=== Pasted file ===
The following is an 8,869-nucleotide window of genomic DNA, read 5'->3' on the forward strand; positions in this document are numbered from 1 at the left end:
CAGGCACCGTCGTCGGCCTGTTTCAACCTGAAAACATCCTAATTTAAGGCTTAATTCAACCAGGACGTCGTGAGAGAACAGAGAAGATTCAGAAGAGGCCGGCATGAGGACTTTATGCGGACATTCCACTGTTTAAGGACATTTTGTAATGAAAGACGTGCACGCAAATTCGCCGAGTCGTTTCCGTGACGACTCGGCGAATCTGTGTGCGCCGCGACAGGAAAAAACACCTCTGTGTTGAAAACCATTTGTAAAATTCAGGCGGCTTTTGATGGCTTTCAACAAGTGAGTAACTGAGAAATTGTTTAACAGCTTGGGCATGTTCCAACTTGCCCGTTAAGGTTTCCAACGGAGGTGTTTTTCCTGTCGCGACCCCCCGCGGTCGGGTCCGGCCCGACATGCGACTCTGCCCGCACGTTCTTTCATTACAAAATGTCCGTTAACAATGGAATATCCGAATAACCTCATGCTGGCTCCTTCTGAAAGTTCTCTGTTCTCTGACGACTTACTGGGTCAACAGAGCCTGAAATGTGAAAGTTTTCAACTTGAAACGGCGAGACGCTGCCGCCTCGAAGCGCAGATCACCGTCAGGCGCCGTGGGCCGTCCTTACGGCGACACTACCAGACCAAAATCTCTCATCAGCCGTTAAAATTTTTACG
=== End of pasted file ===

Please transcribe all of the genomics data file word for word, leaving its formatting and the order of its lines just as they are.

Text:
The following is an 8,869-nucleotide window of genomic DNA, read 5'->3' on the forward strand; positions in this document are numbered from 1 at the left end:
CAGGCACCGTCGTCGGCCTGTTTCAACCTGAAAACATCCTAATTTAAGGCTTAATTCAACCAGGACGTCGTGAGAGAACAGAGAAGATTCAGAAGAGGCCGGCATGAGGACTTTATGCGGACATTCCACTGTTTAAGGACATTTTGTAATGAAAGACGTGCACGCAAATTCGCCGAGTCGTTTCCGTGACGACTCGGCGAATCTGTGTGCGCCGCGACAGGAAAAAACACCTCTGTGTTGAAAACCATTTGTAAAATTCAGGCGGCTTTTGATGGCTTTCAACAAGTGAGTAACTGAGAAATTGTTTAACAGCTTGGGCATGTTCCAACTTGCCCGTTAAGGTTTCCAACGGAGGTGTTTTTCCTGTCGCGACCCCCCGCGGTCGGGTCCGGCCCGACATGCGACTCTGCCCGCACGTTCTTTCATTACAAAATGTCCGTTAACAATGGAATATCCGAATAACCTCATGCTGGCTCCTTCTGAAAGTTCTCTGTTCTCTGACGACTTACTGGGTCAACAGAGCCTGAAATGTGAAAGTTTTCAACTTGAAACGGCGAGACGCTGCCGCCTCGAAGCGCAGATCACCGTCAGGCGCCGTGGGCCGTCCTTACGGCGACACTACCAGACCAAAATCTCTCATCAGCCGTTAAAATTTTTACG